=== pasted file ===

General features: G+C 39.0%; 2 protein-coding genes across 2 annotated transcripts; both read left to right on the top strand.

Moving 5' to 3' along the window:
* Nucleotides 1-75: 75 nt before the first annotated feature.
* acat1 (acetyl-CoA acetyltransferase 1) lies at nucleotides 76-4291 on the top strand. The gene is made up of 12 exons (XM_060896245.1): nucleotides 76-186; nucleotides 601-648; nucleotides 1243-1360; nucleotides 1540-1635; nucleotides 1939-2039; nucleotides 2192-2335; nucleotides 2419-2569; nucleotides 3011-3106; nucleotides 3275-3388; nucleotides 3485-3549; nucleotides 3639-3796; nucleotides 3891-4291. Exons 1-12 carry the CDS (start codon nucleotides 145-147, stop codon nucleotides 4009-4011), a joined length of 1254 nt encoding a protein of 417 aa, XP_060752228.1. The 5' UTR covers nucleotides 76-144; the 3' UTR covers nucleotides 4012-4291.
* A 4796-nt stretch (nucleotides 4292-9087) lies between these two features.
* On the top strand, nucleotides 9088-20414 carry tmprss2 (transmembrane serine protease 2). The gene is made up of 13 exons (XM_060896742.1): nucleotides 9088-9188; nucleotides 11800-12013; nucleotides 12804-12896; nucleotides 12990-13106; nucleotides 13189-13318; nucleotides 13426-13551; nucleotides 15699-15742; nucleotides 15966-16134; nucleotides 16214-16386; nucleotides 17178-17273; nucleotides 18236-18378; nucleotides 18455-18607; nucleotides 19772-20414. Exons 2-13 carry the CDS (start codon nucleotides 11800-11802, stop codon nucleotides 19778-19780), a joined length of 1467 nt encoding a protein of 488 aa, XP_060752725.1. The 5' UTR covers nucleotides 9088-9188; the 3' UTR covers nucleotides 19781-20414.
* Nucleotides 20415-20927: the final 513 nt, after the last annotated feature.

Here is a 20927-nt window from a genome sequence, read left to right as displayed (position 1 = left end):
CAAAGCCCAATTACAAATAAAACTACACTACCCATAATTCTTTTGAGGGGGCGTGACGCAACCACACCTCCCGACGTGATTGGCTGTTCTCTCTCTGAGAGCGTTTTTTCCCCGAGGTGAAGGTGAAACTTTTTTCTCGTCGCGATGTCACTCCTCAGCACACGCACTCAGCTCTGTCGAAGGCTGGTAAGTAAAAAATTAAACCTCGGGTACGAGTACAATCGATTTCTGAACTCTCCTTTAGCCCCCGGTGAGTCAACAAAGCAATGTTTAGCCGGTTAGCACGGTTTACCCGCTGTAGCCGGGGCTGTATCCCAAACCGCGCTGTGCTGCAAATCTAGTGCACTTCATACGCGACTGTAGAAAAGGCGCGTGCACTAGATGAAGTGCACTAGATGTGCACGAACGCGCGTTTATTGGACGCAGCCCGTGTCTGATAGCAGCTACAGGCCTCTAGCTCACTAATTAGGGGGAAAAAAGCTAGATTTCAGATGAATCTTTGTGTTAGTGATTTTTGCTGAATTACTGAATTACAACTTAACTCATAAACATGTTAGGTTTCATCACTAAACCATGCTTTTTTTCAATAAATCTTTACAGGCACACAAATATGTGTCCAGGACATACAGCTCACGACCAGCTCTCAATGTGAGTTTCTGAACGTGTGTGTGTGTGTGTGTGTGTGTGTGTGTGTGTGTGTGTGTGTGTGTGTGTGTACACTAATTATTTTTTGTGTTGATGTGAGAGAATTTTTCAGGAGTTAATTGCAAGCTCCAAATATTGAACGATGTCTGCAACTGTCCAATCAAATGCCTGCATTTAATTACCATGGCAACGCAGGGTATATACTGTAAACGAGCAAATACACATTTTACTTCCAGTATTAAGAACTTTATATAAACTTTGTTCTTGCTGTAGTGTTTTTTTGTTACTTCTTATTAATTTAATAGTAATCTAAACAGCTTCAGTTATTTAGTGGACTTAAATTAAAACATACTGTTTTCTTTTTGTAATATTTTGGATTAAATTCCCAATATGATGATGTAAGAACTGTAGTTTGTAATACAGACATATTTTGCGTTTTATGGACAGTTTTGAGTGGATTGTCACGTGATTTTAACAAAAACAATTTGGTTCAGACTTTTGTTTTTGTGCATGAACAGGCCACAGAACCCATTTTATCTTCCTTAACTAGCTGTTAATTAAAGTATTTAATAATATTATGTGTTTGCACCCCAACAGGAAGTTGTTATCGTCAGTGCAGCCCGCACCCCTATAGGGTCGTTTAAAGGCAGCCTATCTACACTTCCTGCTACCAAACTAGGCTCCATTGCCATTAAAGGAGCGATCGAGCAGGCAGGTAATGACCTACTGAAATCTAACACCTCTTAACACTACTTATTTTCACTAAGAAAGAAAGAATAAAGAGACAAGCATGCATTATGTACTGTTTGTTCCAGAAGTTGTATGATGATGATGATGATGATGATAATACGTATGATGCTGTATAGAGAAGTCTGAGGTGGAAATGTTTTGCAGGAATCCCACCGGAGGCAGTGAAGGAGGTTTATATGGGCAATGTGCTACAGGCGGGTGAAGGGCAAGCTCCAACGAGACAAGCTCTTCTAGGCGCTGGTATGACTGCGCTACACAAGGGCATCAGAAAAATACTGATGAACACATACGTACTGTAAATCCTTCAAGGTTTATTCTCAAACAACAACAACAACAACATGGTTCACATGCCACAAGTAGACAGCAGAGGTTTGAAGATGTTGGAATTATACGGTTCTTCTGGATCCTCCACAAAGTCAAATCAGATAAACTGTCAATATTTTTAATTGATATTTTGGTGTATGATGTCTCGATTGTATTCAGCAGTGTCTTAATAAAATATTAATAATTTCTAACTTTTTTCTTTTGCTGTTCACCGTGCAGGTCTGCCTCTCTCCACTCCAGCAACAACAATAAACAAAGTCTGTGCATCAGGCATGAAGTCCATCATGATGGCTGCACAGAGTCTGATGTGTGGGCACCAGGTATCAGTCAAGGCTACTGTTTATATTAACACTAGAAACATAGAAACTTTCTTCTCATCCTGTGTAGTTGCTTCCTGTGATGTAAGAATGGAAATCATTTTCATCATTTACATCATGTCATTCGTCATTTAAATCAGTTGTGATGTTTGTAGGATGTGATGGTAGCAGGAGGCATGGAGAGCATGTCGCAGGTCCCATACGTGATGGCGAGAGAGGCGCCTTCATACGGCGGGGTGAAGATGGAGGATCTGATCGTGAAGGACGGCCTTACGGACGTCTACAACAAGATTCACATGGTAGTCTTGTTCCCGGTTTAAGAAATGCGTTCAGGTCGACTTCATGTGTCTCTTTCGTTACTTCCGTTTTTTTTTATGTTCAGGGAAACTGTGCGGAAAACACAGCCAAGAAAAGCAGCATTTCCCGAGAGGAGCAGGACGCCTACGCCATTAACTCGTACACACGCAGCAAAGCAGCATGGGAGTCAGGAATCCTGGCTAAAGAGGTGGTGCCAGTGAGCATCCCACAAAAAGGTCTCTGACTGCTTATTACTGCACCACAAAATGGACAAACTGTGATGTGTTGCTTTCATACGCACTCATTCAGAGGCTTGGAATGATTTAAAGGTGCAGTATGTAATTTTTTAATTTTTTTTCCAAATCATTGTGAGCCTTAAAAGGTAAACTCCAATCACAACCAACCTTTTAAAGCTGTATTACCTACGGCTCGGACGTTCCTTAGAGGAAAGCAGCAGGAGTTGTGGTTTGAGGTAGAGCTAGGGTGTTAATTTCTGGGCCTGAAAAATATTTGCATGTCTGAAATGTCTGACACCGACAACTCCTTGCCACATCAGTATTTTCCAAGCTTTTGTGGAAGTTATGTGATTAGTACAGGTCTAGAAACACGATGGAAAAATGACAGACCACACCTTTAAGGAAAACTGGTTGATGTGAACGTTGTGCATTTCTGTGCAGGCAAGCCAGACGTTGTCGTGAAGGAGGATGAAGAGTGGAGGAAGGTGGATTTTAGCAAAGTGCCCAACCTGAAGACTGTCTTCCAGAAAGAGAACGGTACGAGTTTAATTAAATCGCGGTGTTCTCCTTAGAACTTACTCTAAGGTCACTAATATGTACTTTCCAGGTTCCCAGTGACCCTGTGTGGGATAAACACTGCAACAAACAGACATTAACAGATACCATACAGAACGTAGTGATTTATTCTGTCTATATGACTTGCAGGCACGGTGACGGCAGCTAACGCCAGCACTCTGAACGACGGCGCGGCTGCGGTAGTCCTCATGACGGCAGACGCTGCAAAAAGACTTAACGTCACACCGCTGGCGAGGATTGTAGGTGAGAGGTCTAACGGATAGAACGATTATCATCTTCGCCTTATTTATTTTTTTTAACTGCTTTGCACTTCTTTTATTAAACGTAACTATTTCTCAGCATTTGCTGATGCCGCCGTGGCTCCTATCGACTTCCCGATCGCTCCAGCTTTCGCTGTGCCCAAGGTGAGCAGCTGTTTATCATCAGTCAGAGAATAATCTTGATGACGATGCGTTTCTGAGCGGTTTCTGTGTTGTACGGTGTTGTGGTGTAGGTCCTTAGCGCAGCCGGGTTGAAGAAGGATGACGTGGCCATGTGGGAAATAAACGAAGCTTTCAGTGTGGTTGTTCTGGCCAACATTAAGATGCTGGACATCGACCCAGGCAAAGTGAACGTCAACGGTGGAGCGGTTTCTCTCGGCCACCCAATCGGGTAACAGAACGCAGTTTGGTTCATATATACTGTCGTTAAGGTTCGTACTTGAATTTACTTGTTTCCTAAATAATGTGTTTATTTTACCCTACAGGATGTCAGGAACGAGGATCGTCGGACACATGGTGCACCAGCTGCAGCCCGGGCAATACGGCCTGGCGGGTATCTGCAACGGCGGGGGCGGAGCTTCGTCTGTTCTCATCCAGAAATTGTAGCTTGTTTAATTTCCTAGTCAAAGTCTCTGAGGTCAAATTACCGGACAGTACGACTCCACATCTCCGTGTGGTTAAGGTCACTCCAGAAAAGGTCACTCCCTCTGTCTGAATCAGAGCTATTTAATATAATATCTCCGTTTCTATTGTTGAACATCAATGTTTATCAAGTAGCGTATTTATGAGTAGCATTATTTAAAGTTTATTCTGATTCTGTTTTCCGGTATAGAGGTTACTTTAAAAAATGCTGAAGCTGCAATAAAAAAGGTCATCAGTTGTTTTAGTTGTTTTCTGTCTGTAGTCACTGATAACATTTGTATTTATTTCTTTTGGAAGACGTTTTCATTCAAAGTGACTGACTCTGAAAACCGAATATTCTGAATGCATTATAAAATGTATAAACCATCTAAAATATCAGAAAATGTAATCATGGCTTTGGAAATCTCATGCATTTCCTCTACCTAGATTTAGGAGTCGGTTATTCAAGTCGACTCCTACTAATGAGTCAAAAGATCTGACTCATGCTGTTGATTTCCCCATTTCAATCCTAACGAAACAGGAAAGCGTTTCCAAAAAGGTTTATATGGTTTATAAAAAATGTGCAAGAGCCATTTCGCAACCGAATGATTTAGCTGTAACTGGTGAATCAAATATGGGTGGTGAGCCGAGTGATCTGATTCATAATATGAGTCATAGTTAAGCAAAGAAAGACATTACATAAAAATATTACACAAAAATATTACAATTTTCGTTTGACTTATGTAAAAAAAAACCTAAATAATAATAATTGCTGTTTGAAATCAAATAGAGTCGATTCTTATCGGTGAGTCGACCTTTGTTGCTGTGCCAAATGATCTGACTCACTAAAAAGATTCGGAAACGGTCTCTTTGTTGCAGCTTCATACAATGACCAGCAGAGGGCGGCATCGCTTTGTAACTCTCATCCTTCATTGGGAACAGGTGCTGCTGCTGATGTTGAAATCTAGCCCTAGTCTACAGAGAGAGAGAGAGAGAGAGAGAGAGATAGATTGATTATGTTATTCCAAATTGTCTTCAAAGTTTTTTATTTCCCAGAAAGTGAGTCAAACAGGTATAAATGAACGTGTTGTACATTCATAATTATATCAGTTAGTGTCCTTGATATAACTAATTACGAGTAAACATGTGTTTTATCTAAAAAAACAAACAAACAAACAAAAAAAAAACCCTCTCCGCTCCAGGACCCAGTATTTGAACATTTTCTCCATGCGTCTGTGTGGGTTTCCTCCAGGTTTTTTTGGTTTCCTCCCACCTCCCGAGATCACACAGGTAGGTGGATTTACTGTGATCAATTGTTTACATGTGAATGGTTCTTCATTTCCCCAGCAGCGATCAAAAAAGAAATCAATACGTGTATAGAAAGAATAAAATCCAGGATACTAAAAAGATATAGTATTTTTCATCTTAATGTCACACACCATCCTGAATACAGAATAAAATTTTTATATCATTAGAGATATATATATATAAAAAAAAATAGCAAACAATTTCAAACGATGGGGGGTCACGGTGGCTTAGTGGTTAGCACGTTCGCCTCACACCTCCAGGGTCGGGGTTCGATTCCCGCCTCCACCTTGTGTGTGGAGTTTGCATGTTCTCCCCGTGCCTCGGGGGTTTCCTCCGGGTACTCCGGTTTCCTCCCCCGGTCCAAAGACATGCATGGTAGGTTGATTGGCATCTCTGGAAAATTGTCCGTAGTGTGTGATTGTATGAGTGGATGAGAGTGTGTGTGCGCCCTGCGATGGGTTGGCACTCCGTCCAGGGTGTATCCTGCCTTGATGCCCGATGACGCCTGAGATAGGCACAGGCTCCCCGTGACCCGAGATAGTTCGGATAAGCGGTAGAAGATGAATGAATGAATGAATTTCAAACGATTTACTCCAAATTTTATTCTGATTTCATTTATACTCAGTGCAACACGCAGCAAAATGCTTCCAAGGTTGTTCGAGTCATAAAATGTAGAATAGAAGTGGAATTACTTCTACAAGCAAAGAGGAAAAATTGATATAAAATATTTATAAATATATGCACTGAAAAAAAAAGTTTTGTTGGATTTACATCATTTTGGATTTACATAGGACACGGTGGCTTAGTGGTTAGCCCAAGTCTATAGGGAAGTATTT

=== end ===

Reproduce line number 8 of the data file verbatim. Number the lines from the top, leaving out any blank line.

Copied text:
Here is a 20927-nt window from a genome sequence, read left to right as displayed (position 1 = left end):